Man of Tai Chi
So far in his career, Reeves has directed one movie, the 2013 martial arts action-adventure Man of Tai Chi. The Chinese and American co-production tells the story of Tiger Chen (Tiger Chen, a skilled martial artist and close friend of Reeves’; Chen is playing a character with the same name as his own). Chen is a practitioner of an innovative, powerful new form of tai chi, the flowing martial art most commonly associated with elderly people in the park.
Reeves plays Donaka Mark, a shadowy organizer of high-stakes underground fight tournaments who wants to exploit Tiger’s talent and innocence. Reeves usually plays the guy figuring out how the world works, but in this one he switches it up and plays the guy controlling the world. The movie was a box-office bomb, and Reeves hasn’t gotten the chance to direct since. That’s a shame, because Man of Tai Chi is really solid, with lively camerawork that lets the fights play out in long, unfakeable takes. The authenticity of the stunt work foreshadows what Reeves would do in John Wick, which came out the following year.
Man of Tai Chi is available to stream for free with ads on The Roku Channel, Vudu, Plex, Pluto TV, and Freevee, or for digital rental or purchase on Amazon, Vudu, YouTube, and other platforms.
The Neon Demon
In 2016, Reeves had villainous supporting roles in two arthouse thrillers from auteur directors: Ana Lily Amirpour’s The Bad Batch and Nicolas Winding Refn’s The Neon Demon. While the post-apocalyptic The Bad Batch is too aimless to recommend for anyone except the most devoted Keanu die-hards (or anyone who really wants to see him talk at length about sewage while sporting a ’70s-style glasses-and-pornstache combo), The Neon Demon is an underrated psychological horror movie that fans of challenging films will appreciate.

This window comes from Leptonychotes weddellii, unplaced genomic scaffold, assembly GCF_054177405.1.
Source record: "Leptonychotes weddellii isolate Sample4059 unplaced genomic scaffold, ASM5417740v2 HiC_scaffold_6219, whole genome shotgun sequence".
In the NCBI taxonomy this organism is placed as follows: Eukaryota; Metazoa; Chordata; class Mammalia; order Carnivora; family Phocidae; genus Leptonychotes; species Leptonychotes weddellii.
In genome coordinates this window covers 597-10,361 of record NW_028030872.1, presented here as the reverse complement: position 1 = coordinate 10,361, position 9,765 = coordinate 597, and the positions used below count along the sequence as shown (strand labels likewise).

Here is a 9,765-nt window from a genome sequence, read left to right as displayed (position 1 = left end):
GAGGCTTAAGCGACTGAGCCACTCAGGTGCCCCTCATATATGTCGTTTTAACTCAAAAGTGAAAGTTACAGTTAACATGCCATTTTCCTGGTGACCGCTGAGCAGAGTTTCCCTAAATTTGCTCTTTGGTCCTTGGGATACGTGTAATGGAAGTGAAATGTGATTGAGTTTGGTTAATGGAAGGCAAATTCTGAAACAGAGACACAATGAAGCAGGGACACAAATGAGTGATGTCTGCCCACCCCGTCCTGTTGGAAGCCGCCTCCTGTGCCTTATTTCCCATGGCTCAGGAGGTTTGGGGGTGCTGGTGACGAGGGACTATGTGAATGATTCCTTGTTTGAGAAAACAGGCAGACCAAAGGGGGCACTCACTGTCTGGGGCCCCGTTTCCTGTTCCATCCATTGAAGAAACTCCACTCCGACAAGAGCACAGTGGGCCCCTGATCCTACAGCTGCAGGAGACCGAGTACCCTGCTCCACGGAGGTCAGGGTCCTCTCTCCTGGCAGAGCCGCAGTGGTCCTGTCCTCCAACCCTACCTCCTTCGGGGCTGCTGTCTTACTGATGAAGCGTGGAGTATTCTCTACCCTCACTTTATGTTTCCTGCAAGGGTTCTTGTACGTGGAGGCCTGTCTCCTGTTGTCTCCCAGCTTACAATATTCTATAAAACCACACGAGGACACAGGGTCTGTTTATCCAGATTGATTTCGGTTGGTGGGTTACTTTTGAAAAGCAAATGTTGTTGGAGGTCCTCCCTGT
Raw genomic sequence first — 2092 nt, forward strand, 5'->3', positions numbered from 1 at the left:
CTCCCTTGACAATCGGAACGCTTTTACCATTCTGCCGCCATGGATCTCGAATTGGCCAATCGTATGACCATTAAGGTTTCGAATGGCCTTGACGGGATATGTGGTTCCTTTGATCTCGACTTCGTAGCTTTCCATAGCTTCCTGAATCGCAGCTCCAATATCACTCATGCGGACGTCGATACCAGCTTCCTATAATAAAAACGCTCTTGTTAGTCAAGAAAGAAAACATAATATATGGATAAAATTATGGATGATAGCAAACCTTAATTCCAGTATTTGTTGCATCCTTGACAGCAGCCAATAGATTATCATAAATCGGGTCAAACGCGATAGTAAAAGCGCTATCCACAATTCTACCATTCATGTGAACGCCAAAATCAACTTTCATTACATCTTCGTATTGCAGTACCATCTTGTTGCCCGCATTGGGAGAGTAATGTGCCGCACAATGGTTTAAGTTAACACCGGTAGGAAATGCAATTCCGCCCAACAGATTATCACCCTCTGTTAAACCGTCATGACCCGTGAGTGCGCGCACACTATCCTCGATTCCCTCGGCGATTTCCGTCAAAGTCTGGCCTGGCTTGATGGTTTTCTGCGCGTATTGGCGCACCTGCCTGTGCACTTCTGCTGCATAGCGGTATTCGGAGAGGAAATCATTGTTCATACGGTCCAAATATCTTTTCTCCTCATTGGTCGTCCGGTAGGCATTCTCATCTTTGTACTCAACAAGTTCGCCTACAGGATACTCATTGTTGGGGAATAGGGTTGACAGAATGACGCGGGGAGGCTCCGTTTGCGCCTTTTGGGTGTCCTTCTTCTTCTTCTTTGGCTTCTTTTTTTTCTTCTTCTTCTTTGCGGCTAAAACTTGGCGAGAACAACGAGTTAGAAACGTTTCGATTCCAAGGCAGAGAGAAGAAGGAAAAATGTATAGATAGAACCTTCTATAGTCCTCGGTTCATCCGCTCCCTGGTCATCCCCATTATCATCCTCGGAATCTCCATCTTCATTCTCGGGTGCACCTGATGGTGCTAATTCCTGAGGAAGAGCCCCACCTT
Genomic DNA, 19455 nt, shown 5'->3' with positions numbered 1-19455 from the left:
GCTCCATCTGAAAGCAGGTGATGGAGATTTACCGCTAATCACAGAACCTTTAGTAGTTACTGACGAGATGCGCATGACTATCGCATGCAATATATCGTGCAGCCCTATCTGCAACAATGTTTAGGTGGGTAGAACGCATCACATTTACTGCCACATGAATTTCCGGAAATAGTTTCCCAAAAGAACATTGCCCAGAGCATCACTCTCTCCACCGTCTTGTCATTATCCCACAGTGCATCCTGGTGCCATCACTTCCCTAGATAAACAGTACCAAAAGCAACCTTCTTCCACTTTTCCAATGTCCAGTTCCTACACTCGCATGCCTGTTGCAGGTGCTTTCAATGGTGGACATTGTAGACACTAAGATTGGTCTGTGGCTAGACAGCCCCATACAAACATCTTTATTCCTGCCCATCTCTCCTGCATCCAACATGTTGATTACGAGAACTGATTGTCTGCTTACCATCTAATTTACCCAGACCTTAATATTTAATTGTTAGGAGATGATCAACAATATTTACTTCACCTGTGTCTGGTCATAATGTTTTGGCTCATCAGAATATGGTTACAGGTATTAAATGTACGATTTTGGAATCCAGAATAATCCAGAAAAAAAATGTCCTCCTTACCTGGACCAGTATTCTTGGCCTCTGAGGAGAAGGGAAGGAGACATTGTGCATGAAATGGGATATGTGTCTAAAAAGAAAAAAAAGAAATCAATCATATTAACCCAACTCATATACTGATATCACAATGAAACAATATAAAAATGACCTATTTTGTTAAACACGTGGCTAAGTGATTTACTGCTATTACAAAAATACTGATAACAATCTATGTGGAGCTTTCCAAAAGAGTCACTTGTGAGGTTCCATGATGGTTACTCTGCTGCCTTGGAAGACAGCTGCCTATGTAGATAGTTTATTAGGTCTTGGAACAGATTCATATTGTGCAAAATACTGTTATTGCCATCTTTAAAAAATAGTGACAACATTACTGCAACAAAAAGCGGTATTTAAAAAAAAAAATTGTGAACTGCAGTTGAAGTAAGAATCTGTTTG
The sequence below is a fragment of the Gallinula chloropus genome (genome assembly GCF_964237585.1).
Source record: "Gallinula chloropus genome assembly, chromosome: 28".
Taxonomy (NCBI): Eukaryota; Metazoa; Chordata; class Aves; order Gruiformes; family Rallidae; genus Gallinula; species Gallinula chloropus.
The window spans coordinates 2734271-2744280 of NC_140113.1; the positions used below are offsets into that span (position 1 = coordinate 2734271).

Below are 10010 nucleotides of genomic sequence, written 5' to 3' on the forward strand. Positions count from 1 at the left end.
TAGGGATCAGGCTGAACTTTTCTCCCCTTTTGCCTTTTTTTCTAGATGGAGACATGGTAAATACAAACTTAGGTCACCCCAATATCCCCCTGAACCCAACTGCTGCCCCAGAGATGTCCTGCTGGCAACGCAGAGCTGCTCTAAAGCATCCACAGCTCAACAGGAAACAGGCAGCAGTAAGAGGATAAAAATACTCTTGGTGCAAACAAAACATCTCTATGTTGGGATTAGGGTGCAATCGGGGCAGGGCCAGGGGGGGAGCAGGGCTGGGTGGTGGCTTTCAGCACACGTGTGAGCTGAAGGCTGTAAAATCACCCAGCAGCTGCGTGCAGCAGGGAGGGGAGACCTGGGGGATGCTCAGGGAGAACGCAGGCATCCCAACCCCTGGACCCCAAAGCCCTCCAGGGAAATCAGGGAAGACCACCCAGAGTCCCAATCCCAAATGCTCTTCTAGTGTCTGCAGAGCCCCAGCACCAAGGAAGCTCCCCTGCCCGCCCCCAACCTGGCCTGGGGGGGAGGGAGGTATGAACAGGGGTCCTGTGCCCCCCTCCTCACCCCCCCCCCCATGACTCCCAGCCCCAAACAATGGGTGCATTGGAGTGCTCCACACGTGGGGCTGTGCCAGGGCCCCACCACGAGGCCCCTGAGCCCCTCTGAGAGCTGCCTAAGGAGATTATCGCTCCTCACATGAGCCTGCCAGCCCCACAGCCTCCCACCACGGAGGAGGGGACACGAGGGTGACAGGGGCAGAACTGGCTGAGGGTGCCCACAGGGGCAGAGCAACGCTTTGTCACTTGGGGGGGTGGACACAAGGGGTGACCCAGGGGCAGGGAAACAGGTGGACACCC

The movie follows a 16-year-old fashion model named Jesse (Elle Fanning) who moves to Los Angeles and quickly finds that everyone wants a piece of her youth and beauty. Her transition from wide-eyed naivete to red-pilled knowingness is the arc many of Reeves’ characters have undergone, so it’s easy to see what drew him to the film. He plays the disgusting manager of the sleazy motel where Jesse stays. It’s an ironic reversal of his typically amiable persona. Reeves is playing so hard against his own inherent likability that the character is even more disturbing than he would be if he were played by a more traditionally “evil” actor.
The Neon Demon is available to stream on Prime Video.
To the Bone
Reeves has played a doctor on a few occasions, most famously in Something’s Gotta Give, Nancy Meyers’ beloved romantic comedy, which is too big of a hit to include here. This list’s doctor representation has to be Marti Noxon’s To the Bone, a recovery drama starring Lily Collins as a young woman with anorexia.
Reeves plays Dr. William Beckham, an eating disorder specialist who welcomes Collins’ Ellen into his experimental therapeutic program, where patients live and recover together. He embodies compassionate tough love. He’s kind, but he tells Ellen the hard truth, which is that in order to be helped, she has to accept help. “I’m not going to treat you if you aren’t interested in living,” he says. Later, he gives her a new name, Eli, which he thinks suits her better than her old-fashioned birth name. It’s a role that makes use of his laid-back decency. He’s not always gentle, but he is always kind.
To the Bone is available to stream on Netflix.